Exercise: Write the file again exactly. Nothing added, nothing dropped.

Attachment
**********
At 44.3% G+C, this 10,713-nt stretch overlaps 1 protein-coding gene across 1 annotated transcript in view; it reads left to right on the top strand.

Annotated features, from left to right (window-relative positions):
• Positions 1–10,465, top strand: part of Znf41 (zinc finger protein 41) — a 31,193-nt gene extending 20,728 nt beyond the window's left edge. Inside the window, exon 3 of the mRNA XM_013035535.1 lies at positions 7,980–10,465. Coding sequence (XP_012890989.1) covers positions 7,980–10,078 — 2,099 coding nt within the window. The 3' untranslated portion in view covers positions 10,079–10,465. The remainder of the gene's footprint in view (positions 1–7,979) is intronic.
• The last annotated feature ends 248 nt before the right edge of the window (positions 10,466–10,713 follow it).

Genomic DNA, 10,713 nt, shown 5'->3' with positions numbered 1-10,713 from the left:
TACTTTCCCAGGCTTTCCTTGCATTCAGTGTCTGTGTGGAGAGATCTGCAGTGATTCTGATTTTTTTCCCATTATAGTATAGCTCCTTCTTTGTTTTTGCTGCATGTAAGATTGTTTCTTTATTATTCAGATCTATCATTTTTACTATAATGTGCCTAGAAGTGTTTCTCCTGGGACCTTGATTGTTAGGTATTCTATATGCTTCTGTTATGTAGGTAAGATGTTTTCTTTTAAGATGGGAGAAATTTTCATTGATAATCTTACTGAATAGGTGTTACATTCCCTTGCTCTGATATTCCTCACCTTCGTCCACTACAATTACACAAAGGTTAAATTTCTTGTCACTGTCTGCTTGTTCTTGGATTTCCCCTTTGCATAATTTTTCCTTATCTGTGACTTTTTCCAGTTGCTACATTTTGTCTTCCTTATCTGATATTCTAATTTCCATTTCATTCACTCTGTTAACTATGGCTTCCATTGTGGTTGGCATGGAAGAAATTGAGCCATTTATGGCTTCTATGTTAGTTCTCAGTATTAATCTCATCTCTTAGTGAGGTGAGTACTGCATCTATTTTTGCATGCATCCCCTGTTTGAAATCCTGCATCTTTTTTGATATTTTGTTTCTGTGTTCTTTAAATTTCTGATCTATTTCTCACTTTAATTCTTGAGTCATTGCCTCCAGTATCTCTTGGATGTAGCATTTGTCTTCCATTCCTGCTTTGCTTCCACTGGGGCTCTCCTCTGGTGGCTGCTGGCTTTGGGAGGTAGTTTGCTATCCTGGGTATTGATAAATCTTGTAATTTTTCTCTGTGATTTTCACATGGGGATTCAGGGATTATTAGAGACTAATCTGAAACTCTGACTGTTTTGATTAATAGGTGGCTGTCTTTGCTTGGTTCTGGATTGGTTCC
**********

At 44.3% G+C, this 10,713-nt stretch overlaps 1 protein-coding gene across 1 annotated transcript in view; it reads left to right on the top strand.

Annotated features, from left to right (window-relative positions):
• Positions 1–10,465, top strand: part of Znf41 (zinc finger protein 41) — a 31,193-nt gene extending 20,728 nt beyond the window's left edge. Inside the window, exon 3 of the mRNA XM_013035535.1 lies at positions 7,980–10,465. Coding sequence (XP_012890989.1) covers positions 7,980–10,078 — 2,099 coding nt within the window. The 3' untranslated portion in view covers positions 10,079–10,465. The remainder of the gene's footprint in view (positions 1–7,979) is intronic.
• The last annotated feature ends 248 nt before the right edge of the window (positions 10,466–10,713 follow it).

Genomic DNA, 10,713 nt, shown 5'->3' with positions numbered 1-10,713 from the left:
TACTTTCCCAGGCTTTCCTTGCATTCAGTGTCTGTGTGGAGAGATCTGCAGTGATTCTGATTTTTTTCCCATTATAGTATAGCTCCTTCTTTGTTTTTGCTGCATGTAAGATTGTTTCTTTATTATTCAGATCTATCATTTTTACTATAATGTGCCTAGAAGTGTTTCTCCTGGGACCTTGATTGTTAGGTATTCTATATGCTTCTGTTATGTAGGTAAGATGTTTTCTTTTAAGATGGGAGAAATTTTCATTGATAATCTTACTGAATAGGTGTTACATTCCCTTGCTCTGATATTCCTCACCTTCGTCCACTACAATTACACAAAGGTTAAATTTCTTGTCACTGTCTGCTTGTTCTTGGATTTCCCCTTTGCATAATTTTTCCTTATCTGTGACTTTTTCCAGTTGCTACATTTTGTCTTCCTTATCTGATATTCTAATTTCCATTTCATTCACTCTGTTAACTATGGCTTCCATTGTGGTTGGCATGGAAGAAATTGAGCCATTTATGGCTTCTATGTTAGTTCTCAGTATTAATCTCATCTCTTAGTGAGGTGAGTACTGCATCTATTTTTGCATGCATCCCCTGTTTGAAATCCTGCATCTTTTTTGATATTTTGTTTCTGTGTTCTTTAAATTTCTGATCTATTTCTCACTTTAATTCTTGAGTCATTGCCTCCAGTATCTCTTGGATGTAGCATTTGTCTTCCATTCCTGCTTTGCTTCCACTGGGGCTCTCCTCTGGTGGCTGCTGGCTTTGGGAGGTAGTTTGCTATCCTGGGTATTGATAAATCTTGTAATTTTTCTCTGTGATTTTCACATGGGGATTCAGGGATTATTAGAGACTAATCTGAAACTCTGACTGTTTTGATTAATAGGTGGCTGTCTTTGCTTGGTTCTGGATTGGTTCC